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KELLER AND HECKMAN LLP MEMORANDUM

Via Email

TO: Health Professionals March 16, 2005

FROM: Frederick A. Stearns, Esq. (202) 434-4288

stearns@khlaw.com

RE: Use of Topical Anesthetics in Permanent Cosmetic Procedures

An issue that arises surprisingly often is, “What topical anesthetics are ‘approved’ for use

in permanent cosmetic procedures?” As you probably know, however, this is a trick question –

there are no over-the-counter (OTC) topical anesthetic drug products authorized to be labeled for

use specifically in connection with permanent makeup and tattoo procedures.

 

The Food and Drug Administration (FDA) does not formally “approve” the vast majority

of OTC drug products. Instead, topical anesthetics for OTC use are governed by two

“monographs” (essentially regulations) established by FDA. One of these monographs is in final

form; the other is not yet final but serves as a guide to industry (at this stage it is known as a

“tentative final monograph” (TFM)).

 

These monographs identify the active ingredients that may be used in the products and

establish specific labeling requirements. The two anesthetic monographs establish identical

permitted concentration for several of the same active ingredients, including benzocaine,

dibucaine, dibucaine HCl, and dyclonine HCl. In other cases, however, the monographs have

different permitted dosage levels even though the same ingredients are allowed. Ingredients with

different acceptable levels include benzyl alcohol, lidocaine, tetracaine, and tetracaine HCl.

Compliance with the terms of an applicable monograph allows a party to market an OTC drug

without seeking review by or authorization from FDA. 1

 

While FDA regulates product formulation and labeling, the Agency does not oversee the

end-use of a specific OTC product. Users of OTC drugs (whether health care professionals or

the general public) necessarily take on (and presumably accept) the obligation of making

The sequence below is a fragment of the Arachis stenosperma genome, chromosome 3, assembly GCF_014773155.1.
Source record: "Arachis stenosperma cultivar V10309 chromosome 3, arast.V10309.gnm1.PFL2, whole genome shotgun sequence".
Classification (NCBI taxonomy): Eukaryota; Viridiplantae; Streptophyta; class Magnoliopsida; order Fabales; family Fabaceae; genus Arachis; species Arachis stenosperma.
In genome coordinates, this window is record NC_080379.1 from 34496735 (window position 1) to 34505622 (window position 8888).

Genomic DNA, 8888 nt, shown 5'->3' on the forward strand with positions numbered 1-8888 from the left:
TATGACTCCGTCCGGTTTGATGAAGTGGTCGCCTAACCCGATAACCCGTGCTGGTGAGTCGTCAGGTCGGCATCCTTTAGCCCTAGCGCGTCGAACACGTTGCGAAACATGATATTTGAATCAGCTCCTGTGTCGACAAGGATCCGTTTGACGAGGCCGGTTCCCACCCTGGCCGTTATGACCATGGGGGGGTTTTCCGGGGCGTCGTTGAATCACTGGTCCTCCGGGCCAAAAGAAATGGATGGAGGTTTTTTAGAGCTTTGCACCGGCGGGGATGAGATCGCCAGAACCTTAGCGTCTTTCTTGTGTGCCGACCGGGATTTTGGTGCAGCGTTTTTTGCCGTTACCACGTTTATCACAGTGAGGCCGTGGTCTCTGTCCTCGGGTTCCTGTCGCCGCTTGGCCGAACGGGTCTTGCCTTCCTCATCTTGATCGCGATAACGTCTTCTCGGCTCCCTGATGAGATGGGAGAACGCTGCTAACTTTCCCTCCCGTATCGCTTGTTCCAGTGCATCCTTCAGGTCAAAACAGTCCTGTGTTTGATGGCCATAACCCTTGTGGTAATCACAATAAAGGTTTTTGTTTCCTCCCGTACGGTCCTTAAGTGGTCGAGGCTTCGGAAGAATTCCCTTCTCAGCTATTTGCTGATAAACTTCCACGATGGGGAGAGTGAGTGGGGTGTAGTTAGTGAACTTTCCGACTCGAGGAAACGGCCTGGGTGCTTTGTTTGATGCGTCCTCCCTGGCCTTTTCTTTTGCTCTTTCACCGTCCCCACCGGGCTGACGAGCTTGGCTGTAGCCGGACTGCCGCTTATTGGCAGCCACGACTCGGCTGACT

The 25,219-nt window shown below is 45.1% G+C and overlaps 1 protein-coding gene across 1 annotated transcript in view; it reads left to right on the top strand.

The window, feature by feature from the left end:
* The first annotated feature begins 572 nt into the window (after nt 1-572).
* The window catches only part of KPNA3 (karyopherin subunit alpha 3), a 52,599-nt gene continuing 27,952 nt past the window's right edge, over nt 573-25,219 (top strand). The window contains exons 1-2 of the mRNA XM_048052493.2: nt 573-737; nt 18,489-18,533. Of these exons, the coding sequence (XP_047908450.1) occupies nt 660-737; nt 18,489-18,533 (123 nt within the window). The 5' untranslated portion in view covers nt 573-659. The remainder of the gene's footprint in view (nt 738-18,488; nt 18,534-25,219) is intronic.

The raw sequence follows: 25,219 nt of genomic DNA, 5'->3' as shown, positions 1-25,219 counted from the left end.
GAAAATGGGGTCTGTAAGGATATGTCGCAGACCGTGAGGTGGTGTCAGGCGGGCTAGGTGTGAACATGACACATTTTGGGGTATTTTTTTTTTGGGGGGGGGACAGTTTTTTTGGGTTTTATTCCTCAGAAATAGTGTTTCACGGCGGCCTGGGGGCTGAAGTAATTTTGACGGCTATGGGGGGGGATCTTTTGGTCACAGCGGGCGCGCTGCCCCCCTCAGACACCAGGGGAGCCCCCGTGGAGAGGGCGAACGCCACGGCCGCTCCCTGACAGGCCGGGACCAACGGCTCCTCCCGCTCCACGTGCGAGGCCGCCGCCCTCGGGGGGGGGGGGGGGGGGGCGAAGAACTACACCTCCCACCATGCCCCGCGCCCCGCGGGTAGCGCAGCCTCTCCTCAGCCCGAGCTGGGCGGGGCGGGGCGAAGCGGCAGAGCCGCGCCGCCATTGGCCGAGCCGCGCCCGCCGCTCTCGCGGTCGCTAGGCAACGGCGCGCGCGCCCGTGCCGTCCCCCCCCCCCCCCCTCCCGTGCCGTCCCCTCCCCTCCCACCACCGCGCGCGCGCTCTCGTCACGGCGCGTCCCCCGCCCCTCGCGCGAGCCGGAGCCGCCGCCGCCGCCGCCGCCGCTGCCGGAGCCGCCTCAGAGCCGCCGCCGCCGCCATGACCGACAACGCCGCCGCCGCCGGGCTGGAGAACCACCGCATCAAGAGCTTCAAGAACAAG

appropriate use decisions.

 

1 “Manufacturers desiring to market an OTC drug covered by an OTC drug monograph

need not seek FDA clearance before marketing.” 67 Fed. Reg. 3060, 3060 (January 23, 2002).

KELLER AND HECKMAN LLP

Health Professionals

March 16, 2005

Page 2

This document was delivered electronically.

Despite the absence of specific labeling for permanent makeup use, FDA is clearly aware

that topical anesthetics are used during these procedures. For example, in an article that first

appeared in April 1993 (and which remains valid today), the Agency noted the following:

Introduced to this country from the Orient more than 10 years ago,

permanent eyelining is now offered in many beauty salons. Using

disposable needles, pigment is implanted into the skin at the base of the

upper or lower eyelashes. The pigments used are derived from vegetable

products. A local anesthetic is often given to relieve pain during the

tattooing, which takes from 20 minutes to an hour. Some swelling may

follow the procedure. Scabs that form in the treated area fall off within a

week. [Underlining added.]2

This statement is consistent with the view that product end-users are entitled to make, and

are responsible for, their own decisions about the proper use of OTC drug products.

* * *

NOTE: This document is intended for information purposes only and is not

offered as, and does not constitute, legal advice for particularized facts. Counsel

should be consulted for advice on specific compliance issues.

2 FDA, “Hair Dye Dilemmas” (see the discussion under the heading “Permanent Eyeliner”

near the end), available at: http://www.cfsan.fda.gov/~dms/cos-818.html. (The original text is

available at: http://www.fda.gov/bbs/topics/CONSUMER/CON00205.html.) (last accessed March

15, 2005).